Science

A faster, cheaper method of detecting Zika in mosquitoes

A faster, cheaper method of de...
Aedes aegypti mosquitoes being tested for Zika, using the new system
Aedes aegypti mosquitoes being tested for Zika, using the new system
View 2 Images
Aedes aegypti mosquitoes being tested for Zika, using the new system
1/2
Aedes aegypti mosquitoes being tested for Zika, using the new system
Dr. Maggy Sikulu-Lord using the NIRS system
2/2
Dr. Maggy Sikulu-Lord using the NIRS system

We've already seen a number of low-cost devices that detect the Zika virus in human biological samples, providing health officials with an early warning of outbreaks. Now, however, an even earlier warning is possible, thanks to a system that quickly and cost-effectively detects the virus in mosquitoes – before the insects transmit it to humans.

Working with colleagues from Brazil, scientists at Australia's University of Queensland discovered that Zika-carrying mosquitoes can be identified using a non-invasive technology known as Near Infrared Spectroscopy (NIRS). This involves shining a beam of near-infrared light on a mosquito, and analyzing the distinct manner in which that light is absorbed and reflected by the creature's head and thorax.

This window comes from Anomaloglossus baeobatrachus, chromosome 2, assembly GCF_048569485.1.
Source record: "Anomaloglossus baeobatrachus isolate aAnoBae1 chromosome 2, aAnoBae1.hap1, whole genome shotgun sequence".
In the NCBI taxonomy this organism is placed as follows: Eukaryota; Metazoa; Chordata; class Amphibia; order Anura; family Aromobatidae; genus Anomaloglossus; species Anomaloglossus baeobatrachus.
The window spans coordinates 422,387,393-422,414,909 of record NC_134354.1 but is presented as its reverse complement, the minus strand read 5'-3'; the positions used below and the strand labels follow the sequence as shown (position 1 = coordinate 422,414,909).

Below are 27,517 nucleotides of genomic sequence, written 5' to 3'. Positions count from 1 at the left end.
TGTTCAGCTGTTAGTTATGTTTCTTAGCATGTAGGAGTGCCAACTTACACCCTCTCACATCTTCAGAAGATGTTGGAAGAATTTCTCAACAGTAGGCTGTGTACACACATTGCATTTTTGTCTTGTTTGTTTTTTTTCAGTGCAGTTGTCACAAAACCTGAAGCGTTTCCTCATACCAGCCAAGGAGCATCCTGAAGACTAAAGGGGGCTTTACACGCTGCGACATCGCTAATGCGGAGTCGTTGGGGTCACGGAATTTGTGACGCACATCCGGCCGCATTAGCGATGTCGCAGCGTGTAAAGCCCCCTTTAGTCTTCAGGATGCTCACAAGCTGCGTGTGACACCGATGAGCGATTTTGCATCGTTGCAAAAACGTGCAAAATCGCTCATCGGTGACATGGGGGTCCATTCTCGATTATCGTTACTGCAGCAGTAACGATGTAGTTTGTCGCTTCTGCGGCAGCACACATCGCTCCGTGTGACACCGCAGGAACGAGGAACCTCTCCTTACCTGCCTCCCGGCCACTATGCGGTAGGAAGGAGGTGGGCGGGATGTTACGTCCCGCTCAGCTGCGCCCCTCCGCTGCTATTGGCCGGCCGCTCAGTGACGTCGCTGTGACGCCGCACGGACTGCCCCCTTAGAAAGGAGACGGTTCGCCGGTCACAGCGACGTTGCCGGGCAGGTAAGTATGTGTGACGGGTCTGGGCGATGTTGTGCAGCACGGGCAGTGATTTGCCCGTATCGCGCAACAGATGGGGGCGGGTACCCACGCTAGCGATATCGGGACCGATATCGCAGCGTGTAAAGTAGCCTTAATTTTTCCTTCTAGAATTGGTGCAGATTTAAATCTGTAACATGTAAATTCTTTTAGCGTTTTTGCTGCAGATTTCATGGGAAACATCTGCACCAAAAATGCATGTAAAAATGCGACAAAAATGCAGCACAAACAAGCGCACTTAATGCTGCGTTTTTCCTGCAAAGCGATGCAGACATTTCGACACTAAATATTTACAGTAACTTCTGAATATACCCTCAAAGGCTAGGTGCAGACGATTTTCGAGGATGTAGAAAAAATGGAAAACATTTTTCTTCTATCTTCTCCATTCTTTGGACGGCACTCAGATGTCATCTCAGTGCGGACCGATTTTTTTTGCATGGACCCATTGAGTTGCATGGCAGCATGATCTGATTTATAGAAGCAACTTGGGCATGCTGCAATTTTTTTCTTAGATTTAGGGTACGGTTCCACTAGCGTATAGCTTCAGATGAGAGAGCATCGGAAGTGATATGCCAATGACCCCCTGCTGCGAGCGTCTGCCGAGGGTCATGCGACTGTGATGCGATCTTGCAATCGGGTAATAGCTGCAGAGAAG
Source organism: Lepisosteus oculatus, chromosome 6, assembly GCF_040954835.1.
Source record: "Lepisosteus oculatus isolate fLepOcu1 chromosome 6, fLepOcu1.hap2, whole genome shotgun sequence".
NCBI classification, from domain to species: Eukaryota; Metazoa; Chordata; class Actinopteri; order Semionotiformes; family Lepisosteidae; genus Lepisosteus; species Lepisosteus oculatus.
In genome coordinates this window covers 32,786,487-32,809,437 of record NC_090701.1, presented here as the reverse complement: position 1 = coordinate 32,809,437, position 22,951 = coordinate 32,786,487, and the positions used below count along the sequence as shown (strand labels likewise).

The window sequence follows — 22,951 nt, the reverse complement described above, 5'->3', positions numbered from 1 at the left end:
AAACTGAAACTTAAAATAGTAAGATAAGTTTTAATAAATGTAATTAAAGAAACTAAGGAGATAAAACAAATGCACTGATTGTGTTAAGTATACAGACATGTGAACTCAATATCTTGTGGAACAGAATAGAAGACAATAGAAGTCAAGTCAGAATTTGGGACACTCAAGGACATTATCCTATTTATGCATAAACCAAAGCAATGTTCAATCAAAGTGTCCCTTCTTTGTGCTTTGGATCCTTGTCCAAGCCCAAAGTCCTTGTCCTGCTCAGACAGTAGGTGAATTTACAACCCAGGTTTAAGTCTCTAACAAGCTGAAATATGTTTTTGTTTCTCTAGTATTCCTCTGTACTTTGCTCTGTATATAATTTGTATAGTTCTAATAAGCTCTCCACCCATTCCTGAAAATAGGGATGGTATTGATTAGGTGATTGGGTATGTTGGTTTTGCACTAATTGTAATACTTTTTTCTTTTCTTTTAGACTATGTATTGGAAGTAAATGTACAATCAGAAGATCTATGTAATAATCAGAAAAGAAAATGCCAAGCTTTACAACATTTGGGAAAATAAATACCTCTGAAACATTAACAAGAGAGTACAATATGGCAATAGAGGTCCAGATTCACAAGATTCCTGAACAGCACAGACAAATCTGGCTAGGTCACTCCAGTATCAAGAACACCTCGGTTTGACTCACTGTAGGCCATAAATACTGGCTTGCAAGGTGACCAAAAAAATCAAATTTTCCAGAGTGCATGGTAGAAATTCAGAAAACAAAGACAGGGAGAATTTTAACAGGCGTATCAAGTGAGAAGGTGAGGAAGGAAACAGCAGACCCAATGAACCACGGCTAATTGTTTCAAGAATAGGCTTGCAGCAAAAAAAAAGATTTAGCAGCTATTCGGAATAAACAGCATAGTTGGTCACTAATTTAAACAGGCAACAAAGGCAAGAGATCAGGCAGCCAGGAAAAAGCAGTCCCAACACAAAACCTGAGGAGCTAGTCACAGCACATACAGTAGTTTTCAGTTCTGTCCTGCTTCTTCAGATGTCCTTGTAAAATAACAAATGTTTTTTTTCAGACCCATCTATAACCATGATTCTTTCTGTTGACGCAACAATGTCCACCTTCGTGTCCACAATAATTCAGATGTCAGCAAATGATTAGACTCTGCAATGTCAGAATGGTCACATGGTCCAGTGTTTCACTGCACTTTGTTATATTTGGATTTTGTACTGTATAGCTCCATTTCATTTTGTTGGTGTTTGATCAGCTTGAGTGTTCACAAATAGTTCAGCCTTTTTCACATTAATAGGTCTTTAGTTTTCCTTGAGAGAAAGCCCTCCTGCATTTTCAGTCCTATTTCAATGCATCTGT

When lab-tested at the Oswaldo Cruz Foundation in Rio de Janeiro, the NIRS technique was found to be 94 to 99 accurate at identifying infected Aedes aegypti mosquitoes. And while there already is another method of detecting the virus in mosquitoes, known as quantitative reverse transcription polymerase chain reaction (RT-qPCR), NIRS was found to be 18 times faster while costing one 110th as much.

Dr. Maggy Sikulu-Lord using the NIRS system
Dr. Maggy Sikulu-Lord using the NIRS system

It is hoped that given a few more months of research, NIRS could also be used to identify mosquitoes carrying other diseases, such as malaria and dengue fever.

"This is definitely going to be a game-changer in disease surveillance, especially in the prediction of disease outbreaks," says Queensland's Dr. Maggy Sikulu-Lord, who led the project along with Dr. Jill Fernandes.

A paper on the research was recently published in the journal Science Advances.

Source: University of Queensland

2 comments
paul314
Arbitrary computational power and memory really are game changers.
Wolf0579
Why discriminate? Kill them all!